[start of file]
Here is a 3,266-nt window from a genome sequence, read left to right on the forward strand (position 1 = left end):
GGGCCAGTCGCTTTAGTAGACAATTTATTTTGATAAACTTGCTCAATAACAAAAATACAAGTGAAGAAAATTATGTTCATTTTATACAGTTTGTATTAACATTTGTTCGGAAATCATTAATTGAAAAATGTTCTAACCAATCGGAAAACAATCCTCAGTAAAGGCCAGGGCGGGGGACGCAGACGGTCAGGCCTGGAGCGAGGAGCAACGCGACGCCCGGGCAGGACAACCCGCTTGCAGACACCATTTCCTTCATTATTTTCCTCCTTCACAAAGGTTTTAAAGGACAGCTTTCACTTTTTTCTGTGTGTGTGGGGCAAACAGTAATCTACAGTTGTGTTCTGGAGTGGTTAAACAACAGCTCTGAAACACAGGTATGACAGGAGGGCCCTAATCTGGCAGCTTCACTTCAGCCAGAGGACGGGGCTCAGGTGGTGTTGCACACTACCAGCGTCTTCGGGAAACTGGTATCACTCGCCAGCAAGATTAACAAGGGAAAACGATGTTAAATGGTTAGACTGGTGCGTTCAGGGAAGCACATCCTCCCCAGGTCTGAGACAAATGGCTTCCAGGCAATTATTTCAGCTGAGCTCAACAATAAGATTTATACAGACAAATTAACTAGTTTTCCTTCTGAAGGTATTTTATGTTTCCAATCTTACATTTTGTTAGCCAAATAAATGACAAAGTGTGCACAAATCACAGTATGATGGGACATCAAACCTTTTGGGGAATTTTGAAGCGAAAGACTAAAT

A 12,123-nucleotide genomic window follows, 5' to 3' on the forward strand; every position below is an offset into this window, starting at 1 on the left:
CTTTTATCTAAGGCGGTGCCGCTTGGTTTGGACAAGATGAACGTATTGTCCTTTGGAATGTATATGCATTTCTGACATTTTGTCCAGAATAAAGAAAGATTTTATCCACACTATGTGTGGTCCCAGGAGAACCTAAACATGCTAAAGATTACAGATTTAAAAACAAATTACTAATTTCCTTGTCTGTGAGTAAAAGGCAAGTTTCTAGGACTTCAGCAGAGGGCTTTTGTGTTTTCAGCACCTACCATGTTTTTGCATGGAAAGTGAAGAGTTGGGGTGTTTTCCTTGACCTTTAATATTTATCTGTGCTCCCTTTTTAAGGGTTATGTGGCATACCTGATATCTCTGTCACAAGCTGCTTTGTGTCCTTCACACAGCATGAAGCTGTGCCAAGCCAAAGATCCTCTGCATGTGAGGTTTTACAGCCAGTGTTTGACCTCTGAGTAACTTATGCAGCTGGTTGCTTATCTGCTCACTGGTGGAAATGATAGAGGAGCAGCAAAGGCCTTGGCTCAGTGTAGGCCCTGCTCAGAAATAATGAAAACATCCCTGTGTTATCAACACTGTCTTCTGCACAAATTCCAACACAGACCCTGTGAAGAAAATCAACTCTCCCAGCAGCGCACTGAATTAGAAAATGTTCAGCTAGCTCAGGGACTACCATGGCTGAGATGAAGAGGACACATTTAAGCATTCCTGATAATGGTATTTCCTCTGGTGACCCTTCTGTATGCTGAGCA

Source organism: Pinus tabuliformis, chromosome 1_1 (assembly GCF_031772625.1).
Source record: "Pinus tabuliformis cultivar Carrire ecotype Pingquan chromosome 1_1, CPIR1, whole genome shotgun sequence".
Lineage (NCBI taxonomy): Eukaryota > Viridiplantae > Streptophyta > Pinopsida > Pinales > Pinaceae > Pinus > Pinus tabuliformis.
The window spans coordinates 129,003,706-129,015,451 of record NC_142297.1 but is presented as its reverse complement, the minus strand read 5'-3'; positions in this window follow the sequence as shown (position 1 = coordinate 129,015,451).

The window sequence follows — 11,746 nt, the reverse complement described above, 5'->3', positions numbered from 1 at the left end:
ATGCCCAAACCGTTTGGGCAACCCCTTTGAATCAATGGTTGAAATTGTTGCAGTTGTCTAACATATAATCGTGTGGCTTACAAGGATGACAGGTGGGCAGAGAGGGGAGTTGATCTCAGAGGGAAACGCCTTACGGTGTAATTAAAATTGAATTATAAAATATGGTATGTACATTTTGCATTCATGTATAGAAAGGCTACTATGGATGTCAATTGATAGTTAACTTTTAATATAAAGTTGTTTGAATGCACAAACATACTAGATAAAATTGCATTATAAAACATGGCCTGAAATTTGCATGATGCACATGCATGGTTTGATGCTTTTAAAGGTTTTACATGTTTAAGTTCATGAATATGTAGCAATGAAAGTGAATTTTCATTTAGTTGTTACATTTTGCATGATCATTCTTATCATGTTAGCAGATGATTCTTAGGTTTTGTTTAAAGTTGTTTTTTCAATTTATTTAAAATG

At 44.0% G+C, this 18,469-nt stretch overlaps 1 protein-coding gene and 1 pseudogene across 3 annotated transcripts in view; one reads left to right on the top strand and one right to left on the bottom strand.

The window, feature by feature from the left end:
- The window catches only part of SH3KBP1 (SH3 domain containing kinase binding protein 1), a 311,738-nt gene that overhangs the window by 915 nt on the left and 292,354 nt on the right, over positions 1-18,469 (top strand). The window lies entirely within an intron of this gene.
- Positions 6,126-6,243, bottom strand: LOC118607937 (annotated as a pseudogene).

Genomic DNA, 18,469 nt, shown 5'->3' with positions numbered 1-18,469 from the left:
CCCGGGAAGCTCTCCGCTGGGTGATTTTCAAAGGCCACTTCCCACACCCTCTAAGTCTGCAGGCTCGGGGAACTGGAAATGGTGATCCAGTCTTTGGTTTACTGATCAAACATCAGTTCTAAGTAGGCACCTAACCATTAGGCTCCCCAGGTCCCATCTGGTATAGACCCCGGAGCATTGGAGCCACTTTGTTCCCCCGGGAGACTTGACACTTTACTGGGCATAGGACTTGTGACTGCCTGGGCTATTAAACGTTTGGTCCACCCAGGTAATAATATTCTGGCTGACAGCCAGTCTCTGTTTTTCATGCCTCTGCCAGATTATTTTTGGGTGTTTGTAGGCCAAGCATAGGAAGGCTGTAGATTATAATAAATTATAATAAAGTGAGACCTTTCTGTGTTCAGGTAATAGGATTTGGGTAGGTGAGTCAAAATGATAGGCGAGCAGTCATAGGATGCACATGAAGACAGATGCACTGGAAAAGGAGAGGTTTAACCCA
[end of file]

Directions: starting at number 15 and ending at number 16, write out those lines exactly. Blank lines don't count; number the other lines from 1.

Genomic DNA, 18,469 nt, shown 5'->3' with positions numbered 1-18,469 from the left:
CCCGGGAAGCTCTCCGCTGGGTGATTTTCAAAGGCCACTTCCCACACCCTCTAAGTCTGCAGGCTCGGGGAACTGGAAATGGTGATCCAGTCTTTGGTTTACTGATCAAACATCAGTTCTAAGTAGGCACCTAACCATTAGGCTCCCCAGGTCCCATCTGGTATAGACCCCGGAGCATTGGAGCCACTTTGTTCCCCCGGGAGACTTGACACTTTACTGGGCATAGGACTTGTGACTGCCTGGGCTATTAAACGTTTGGTCCACCCAGGTAATAATATTCTGGCTGACAGCCAGTCTCTGTTTTTCATGCCTCTGCCAGATTATTTTTGGGTGTTTGTAGGCCAAGCATAGGAAGGCTGTAGATTATAATAAATTATAATAAAGTGAGACCTTTCTGTGTTCAGGTAATAGGATTTGGGTAGGTGAGTCAAAATGATAGGCGAGCAGTCATAGGATGCACATGAAGACAGATGCACTGGAAAAGGAGAGGTTTAACCCA